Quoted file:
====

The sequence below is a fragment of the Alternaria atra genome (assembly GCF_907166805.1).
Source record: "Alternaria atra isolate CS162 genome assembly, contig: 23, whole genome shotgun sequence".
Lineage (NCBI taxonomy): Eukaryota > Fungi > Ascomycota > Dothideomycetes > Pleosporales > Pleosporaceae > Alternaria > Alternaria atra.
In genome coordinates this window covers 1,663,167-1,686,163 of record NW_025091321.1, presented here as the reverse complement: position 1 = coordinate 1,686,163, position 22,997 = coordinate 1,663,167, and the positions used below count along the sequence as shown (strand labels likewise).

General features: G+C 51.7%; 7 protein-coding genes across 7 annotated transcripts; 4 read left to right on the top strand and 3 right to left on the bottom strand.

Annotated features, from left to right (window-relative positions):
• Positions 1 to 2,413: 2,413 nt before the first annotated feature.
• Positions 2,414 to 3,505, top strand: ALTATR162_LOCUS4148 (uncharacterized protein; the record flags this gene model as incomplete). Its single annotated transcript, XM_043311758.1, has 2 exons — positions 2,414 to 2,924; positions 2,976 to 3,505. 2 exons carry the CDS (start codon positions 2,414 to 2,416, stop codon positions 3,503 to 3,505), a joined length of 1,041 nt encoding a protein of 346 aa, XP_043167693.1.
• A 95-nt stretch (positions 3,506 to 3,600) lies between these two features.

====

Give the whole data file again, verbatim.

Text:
The sequence below is a fragment of the Alternaria atra genome (assembly GCF_907166805.1).
Source record: "Alternaria atra isolate CS162 genome assembly, contig: 23, whole genome shotgun sequence".
Lineage (NCBI taxonomy): Eukaryota > Fungi > Ascomycota > Dothideomycetes > Pleosporales > Pleosporaceae > Alternaria > Alternaria atra.
In genome coordinates this window covers 1,663,167-1,686,163 of record NW_025091321.1, presented here as the reverse complement: position 1 = coordinate 1,686,163, position 22,997 = coordinate 1,663,167, and the positions used below count along the sequence as shown (strand labels likewise).

General features: G+C 51.7%; 7 protein-coding genes across 7 annotated transcripts; 4 read left to right on the top strand and 3 right to left on the bottom strand.

Annotated features, from left to right (window-relative positions):
• Positions 1 to 2,413: 2,413 nt before the first annotated feature.
• Positions 2,414 to 3,505, top strand: ALTATR162_LOCUS4148 (uncharacterized protein; the record flags this gene model as incomplete). Its single annotated transcript, XM_043311758.1, has 2 exons — positions 2,414 to 2,924; positions 2,976 to 3,505. 2 exons carry the CDS (start codon positions 2,414 to 2,416, stop codon positions 3,503 to 3,505), a joined length of 1,041 nt encoding a protein of 346 aa, XP_043167693.1.
• A 95-nt stretch (positions 3,506 to 3,600) lies between these two features.